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Pwn2Own hacking contest puts record $560K on the line

January 18, 2013 10:57 AM ET

But it was the cash that caught researchers' attention.

The $100,000 prize for an exploit of Chrome or IE10, for example, was 67% more than Google paid last year in its inaugural Pwnium contest, and over six times the maximum paid at Pwn2Own in 2011 for hacking a desktop browser.

The always-quotable Charlie Miller, who won prizes at Pwn2Own four years in a row -- the only "four-peat" in the contest's history -- bemoaned the high awards.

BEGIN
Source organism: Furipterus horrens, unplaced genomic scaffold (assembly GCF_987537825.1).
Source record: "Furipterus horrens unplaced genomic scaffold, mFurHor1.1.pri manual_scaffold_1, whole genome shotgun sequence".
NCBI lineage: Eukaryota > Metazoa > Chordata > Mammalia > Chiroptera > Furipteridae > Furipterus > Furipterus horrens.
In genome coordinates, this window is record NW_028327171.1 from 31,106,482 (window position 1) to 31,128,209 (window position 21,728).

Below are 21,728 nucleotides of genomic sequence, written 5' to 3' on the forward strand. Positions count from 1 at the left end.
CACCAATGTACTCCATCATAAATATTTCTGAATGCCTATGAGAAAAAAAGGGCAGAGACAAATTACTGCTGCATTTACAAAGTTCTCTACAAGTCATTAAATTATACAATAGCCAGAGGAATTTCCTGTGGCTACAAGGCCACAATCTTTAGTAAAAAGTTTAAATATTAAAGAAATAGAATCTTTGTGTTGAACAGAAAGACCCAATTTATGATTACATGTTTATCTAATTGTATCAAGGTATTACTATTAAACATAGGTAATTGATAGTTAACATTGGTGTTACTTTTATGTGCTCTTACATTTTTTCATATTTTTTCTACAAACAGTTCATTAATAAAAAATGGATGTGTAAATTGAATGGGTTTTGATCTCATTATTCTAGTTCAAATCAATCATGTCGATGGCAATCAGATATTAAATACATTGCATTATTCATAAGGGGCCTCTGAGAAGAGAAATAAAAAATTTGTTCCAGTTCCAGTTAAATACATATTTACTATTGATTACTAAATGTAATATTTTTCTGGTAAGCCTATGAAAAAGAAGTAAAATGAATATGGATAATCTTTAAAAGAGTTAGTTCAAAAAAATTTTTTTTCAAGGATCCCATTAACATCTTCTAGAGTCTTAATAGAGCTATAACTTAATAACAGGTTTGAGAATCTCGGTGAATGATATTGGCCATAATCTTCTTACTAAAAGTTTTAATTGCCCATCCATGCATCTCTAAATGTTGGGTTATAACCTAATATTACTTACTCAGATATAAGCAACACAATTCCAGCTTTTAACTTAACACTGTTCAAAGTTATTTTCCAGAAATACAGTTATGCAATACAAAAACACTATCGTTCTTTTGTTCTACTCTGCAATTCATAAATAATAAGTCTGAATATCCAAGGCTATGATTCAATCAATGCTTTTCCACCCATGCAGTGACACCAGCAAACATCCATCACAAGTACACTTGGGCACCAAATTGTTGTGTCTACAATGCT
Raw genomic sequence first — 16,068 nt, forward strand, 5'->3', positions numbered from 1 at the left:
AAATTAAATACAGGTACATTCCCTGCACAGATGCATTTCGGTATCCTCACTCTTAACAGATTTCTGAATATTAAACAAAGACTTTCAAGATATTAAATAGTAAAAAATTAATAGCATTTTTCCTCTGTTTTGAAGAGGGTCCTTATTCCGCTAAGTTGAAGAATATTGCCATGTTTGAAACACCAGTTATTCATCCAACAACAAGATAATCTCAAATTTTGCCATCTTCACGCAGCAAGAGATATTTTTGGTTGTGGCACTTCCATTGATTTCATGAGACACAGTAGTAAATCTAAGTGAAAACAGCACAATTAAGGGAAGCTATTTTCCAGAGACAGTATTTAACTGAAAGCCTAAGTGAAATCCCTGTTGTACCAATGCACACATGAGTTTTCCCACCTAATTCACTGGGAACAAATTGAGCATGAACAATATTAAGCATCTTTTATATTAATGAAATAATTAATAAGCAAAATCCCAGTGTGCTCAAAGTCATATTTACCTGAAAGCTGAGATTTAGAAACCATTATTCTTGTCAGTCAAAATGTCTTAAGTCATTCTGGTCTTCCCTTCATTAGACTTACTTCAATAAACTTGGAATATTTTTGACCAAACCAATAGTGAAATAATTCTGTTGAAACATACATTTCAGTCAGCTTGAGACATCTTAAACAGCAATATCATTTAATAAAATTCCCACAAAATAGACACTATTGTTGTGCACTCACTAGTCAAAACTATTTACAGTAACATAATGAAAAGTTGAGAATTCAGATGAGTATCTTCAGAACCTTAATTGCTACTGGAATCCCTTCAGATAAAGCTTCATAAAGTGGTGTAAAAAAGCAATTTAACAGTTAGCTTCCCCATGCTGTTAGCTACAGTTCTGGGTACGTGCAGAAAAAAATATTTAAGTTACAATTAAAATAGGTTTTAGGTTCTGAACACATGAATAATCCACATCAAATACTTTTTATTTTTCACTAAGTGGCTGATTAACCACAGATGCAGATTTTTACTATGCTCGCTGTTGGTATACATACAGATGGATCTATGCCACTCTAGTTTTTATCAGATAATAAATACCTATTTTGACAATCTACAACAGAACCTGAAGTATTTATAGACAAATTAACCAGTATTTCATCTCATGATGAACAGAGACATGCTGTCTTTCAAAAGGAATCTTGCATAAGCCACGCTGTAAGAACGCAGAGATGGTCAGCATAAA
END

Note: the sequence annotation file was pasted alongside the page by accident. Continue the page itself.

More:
"I have to say the Pwn2Own prize money is serious," Miller said on Twitter yesterday. "I feel like a 1950's pro athlete wondering why current athletes are paid so much."

Miller, who won at Pwn2Own while a security consultant, now works for Twitter.

Others took up Miller's line of thought, with Larry Seltzer, a long-time security reporter and now the editorial director of Byte, chiming in with, "They're all using exploit-enhancing drugs these days."

TippingPoint has published the 2103 Pwn2Own rules on its website, and will provide updates during the contest via a dedicated Twitter account.

covers Microsoft, security issues, Apple, Web browsers and general technology breaking news for Computerworld. Follow Gregg on Twitter at Twitter @gkeizer, on Google+ or subscribe to Gregg's RSS feed Keizer RSS. His email address is gkeizer@computerworld.com.

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